Flashback: Fed-up Obama Blamed Africans for the State of Africa


The hour is yet early, but “s***hole countries” seems to be ready to 2018’s version of “covfefe“: the word or phrase the media is going to obsessively fixate on to prove something about the Trump presidency that probably isn’t there.

For those of you living under the Rock of Gibraltar, a quick summation: The president allegedly used the aforementioned vulgar phrase in a bipartisan meeting on immigration that touched upon individuals who are in the United States under temporary relief visas that aren’t so temporary (one involving refugees from a hurricane in Honduras dates back to 1998) and diversity lottery visas for individuals from countries and/or backgrounds that wouldn’t ordinarily qualify for immigration to the United States.

The account of the president saying “s***hole countries” comes mostly from Illinois Sen. Dick Durbin (who, for what it’s worth, has a history of prevarication for political gain). Trump denies using the phrase, which was allegedly applied to Haiti, El Salvador and other unnamed African republics. Durbin’s account quickly renewed media claims that Trump is some form of white nationalist/bigot/racist/Grand Wizard of the Pennsylvania Ave. KKK chapter/etc.

Well, if the 45th president is racist for calling out the developmental issues of African nations, so is the 44th. You see, while Barack Obama was never accused of using the term “s***hole nations,” he did have the temerity to tell African countries to get their act together.

And predictably, nobody cared.

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The incident in question dates back to 2009, in the early days of the Obama honeymoon when some people actually thought maybe he did deserve that Peace Prize. Before a trip to Ghana, Obama said that he was “a big believer that Africans are responsible for Africa.”

“I think part of what’s hampered advancement in Africa is that for many years we’ve made excuses about corruption or poor governance, that this was somehow the consequence of neo-colonialism, or the West has been oppressive, or racism — I’m not a big — I’m not a believer in excuses,” Barack Obama said then, according to the U.K. Telegraph.

While the last six words of that quote would induce laughter in a corpse, what the former president was saying — in very diplomatic terms — is that certain parts of the continent aren’t doing all that stellar and it isn’t perfidious whiteys who are responsible for it.

“I’d say I’m probably as knowledgeable about African history as anybody who’s occupied my office,” Obama continued, displaying his trademark humility. “And I can give you chapter and verse on why the colonial maps that were drawn helped to spur on conflict, and the terms of trade that were uneven emerging out of colonialism.

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“And yet the fact is we’re in 2009. The West and the United States has not been responsible for what’s happened to Zimbabwe’s economy over the last 15 or 20 years. It hasn’t been responsible for some of the disastrous policies that we’ve seen elsewhere in Africa. And I think that it’s very important for African leadership to take responsibility and be held accountable.”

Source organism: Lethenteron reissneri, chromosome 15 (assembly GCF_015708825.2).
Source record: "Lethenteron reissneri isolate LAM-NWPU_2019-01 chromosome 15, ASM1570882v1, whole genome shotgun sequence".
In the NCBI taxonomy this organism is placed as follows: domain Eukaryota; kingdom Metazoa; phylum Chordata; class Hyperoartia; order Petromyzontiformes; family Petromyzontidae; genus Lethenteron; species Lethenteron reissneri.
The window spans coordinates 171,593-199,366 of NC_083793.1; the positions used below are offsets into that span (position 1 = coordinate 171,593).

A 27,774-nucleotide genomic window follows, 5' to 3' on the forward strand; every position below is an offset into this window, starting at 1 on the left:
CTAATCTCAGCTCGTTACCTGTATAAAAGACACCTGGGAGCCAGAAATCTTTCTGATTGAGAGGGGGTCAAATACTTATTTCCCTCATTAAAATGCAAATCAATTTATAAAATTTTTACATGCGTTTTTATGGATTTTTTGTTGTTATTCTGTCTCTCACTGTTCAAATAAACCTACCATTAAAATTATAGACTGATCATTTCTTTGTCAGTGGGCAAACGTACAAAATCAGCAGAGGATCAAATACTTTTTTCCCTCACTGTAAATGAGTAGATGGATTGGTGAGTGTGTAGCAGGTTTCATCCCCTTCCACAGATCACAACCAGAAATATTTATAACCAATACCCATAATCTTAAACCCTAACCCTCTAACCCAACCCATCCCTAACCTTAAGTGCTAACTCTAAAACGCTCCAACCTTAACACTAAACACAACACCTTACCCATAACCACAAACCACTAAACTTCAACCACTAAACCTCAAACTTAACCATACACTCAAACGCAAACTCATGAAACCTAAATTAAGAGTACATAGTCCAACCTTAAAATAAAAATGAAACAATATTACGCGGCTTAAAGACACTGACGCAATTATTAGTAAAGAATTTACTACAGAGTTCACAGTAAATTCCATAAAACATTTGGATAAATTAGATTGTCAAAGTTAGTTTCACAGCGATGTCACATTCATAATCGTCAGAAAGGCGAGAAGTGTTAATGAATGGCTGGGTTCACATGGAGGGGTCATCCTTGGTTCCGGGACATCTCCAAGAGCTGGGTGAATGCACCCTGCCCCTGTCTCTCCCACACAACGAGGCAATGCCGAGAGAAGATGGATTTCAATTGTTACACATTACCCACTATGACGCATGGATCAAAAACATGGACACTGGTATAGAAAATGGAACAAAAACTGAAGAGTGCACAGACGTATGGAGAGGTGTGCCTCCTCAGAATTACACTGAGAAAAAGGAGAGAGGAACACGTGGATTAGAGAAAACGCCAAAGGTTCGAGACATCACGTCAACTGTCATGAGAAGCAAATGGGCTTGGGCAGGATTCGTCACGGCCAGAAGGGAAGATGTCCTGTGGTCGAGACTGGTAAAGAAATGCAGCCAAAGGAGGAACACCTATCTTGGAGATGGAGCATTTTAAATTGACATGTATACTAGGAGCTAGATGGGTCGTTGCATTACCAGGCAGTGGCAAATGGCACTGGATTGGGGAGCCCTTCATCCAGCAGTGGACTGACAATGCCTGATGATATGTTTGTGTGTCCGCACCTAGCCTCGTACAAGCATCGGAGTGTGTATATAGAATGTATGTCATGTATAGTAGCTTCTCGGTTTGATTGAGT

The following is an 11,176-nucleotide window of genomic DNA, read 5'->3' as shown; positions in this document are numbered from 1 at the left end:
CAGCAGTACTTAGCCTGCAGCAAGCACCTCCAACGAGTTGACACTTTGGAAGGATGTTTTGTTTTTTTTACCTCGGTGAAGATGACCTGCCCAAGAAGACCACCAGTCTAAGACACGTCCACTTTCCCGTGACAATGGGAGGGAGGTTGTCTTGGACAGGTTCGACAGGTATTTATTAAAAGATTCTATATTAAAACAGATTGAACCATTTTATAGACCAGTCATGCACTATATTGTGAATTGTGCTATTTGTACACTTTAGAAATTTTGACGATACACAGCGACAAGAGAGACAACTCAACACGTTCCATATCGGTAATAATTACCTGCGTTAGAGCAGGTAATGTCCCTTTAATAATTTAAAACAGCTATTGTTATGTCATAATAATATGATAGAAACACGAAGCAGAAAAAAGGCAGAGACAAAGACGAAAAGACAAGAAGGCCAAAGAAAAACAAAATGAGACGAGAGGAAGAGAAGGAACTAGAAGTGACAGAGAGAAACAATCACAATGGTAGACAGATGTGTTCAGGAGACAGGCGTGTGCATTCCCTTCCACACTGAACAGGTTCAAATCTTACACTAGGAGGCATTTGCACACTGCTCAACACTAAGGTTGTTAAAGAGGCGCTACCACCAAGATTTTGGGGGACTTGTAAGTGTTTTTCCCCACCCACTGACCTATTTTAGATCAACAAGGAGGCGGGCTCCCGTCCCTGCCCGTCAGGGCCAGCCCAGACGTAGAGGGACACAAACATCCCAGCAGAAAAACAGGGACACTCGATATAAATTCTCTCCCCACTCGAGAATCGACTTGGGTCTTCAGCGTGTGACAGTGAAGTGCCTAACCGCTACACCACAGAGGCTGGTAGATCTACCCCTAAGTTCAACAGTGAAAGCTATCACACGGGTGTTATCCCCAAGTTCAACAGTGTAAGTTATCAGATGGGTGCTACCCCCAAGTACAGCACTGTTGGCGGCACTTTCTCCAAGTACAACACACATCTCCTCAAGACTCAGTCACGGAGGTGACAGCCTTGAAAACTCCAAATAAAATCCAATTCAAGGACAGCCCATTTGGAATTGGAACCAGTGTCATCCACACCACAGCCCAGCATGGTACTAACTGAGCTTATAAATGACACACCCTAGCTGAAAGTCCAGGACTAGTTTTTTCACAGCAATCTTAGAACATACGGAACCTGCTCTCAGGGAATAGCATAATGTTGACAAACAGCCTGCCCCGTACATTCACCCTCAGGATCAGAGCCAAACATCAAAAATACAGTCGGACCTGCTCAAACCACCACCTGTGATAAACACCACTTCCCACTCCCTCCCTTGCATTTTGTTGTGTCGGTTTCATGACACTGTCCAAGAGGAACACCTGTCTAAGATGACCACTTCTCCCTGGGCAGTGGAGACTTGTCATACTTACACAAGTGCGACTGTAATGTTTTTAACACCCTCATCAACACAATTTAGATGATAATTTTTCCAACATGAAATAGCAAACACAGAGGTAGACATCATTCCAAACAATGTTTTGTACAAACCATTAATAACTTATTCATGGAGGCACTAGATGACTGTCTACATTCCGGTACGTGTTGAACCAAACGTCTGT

While he didn’t exactly use the vulgar phrase currently being bandied about, Obama was directly implying certain countries were excrement-burrows — in particular Robert Mugabe’s Zimbabwe, whose singular improvement in the intervening years has been the recent removal of Robert Mugabe.

The takeaway from this is simple: Even the former president was irked by “s***hole countries” in Africa and let the media know he held Africans responsible. And yet, there were no charges of racism, bias or white nationalism (the last might be a bit difficult to pull off, admittedly).

If Trump made the remark he’s been accused of making, it was vulgar. It was also profoundly unwise.

That said, there’s no denying the existence of “s***hole countries,” even if one should probably use more dignified, diplomatic language — especially in the presence of people who are desperately looking for enough rope to hang you.

If liberals don’t believe that there are countries whose political messes have caused problems for both their own polity and the world at large, they don’t have to take our word for it.

They can take Mr. Obama’s.

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C. Douglas Golden is a writer who splits his time between the United States and Southeast Asia. Specializing in political commentary and world affairs, he's written for Conservative Tribune and The Western Journal since 2014.
C. Douglas Golden is a writer who splits his time between the United States and Southeast Asia. Specializing in political commentary and world affairs, he's written for Conservative Tribune and The Western Journal since 2014. Aside from politics, he enjoys spending time with his wife, literature (especially British comic novels and modern Japanese lit), indie rock, coffee, Formula One and football (of both American and world varieties).
Morristown, New Jersey
Catholic University of America
Languages Spoken
English, Spanish
Topics of Expertise
American Politics, World Politics, Culture